Neglect is neglect, but before you scold yourself for falling short of your self-imposed perfection, it’s worth remembering the bigger picture and that sometimes we have to take several steps back before moving forward, unabated, minus the nagging voice in your head.

The garden is thriving, in the main, thanks to my dedication during the drought, and a lot of encouragement from the foliage fraternity, who keep me inspired and in good company. So, while I reflect on the diverse plant life, which takes us somewhere between success and failure, I’m reminded that your last mistake is your best lesson.

Perfection is intolerant of mistakes and incapable of accepting flaws, but diversity is the result of flaws that have learnt to adapt into myriad forms. Thank heavens for imperfection! 

Perfectionism and the battle for enough

Assignment blog

So, tomorrow, I’m putting this assignment to bed. It’s long overdue, by anyone’s standards, but it’s been a tough 3 months, being all things to all people and working full-time. I’ve learnt a lot, not just about the history of garden design, the characteristics of plants, and the benefits of different materials, but also about myself.

I will always be a perfectionist, which can rob me of time during open deadlines, and while this has its drawbacks, it also has its benefits: I get to see and feel things deeply, not all of which is pleasant, but I also see beauty in glorious technicolour and pick up on details that may pass others by. It’s an inherent part of my makeup, which I’m constantly battling with.

And although my dear mother suffered the same ‘affliction’, she was a deep and beautiful soul, who left too soon, without ever realising her uniqueness, because she compared herself to others, and created that out-of-reach future self, which makes us feel that we’re never enough.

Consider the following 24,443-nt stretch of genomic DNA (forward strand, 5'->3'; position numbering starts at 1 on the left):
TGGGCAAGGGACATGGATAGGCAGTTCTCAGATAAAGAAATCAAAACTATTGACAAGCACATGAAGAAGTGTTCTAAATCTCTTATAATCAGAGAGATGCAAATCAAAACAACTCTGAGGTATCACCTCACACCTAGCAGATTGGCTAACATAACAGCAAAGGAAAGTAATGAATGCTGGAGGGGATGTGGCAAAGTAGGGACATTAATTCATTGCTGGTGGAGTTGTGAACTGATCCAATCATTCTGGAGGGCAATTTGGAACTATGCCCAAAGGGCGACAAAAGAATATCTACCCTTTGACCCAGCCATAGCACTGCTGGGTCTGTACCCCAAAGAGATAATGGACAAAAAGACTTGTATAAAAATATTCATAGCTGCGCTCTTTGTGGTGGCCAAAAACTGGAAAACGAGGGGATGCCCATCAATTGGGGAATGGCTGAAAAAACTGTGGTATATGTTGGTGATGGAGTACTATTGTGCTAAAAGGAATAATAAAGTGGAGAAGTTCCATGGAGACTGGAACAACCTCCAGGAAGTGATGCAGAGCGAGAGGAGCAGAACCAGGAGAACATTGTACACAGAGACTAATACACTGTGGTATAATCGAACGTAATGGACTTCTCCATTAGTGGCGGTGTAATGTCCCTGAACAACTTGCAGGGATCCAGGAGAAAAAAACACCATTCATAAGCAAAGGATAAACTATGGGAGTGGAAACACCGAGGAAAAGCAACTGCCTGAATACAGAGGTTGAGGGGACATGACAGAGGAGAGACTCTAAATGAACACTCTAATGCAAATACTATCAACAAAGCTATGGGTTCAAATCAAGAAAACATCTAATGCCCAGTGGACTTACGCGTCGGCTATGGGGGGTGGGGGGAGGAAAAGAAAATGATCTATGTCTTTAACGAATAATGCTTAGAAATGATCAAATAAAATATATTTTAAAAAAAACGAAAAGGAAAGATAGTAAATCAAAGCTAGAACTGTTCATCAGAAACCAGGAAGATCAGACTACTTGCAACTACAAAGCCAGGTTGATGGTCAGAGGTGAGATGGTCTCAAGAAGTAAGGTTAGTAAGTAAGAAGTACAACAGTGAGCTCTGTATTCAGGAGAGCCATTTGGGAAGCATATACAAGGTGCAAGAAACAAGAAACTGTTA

I’ve been and done more than enough, lately, and shown strength where I may have previously faltered. I’m trying to be the best version of me that I can be, even if I go down a few blind alleys and give myself a constant guilt trip about the house that I don’t have time to clean or the strong and inspirational father who I have to miss a weekend with to complete assignments or recover from a long week.

But, tomorrow, I’m having a ME day (after I’ve flicked the duster and brushed things under the sofa) and taking a Yoga for Anxiety workshop with Anna at Empower Yoga Birmingham, when I will be enough, more than enough, for one day at least.

Mental Health Awareness Week 2018

Stress

It’s time to stop, check in with yourself, and notice how you’re responding to your environment and those around you. The truth is, none of us is immune to stress; it can creep up on us as we continue that relentless pursuit to pay our dues, being all things to all people while we neglect our own thoughts and feelings.

If you’re isolated or live alone, it’s even more important to be honest with yourself about how you are reacting to each twist and turn in your daily life, because, without witnesses, you can forget to deploy that OFF button and hurtle headlong into meltdown.

More and more people live alone, due to choice or circumstance, and one would hope that there are people around to support you, and who recognise when you’re taking on too much, or to be a voice of reason when you’ve been running on empty.

Be that friend to yourself, right now, and challenge those thoughts, which are, perhaps, telling you to carry on, regardless, when there is no dashboard to display the point at which you’re about to derail. We all have our limits: observe them, respect them, and respond with kindness.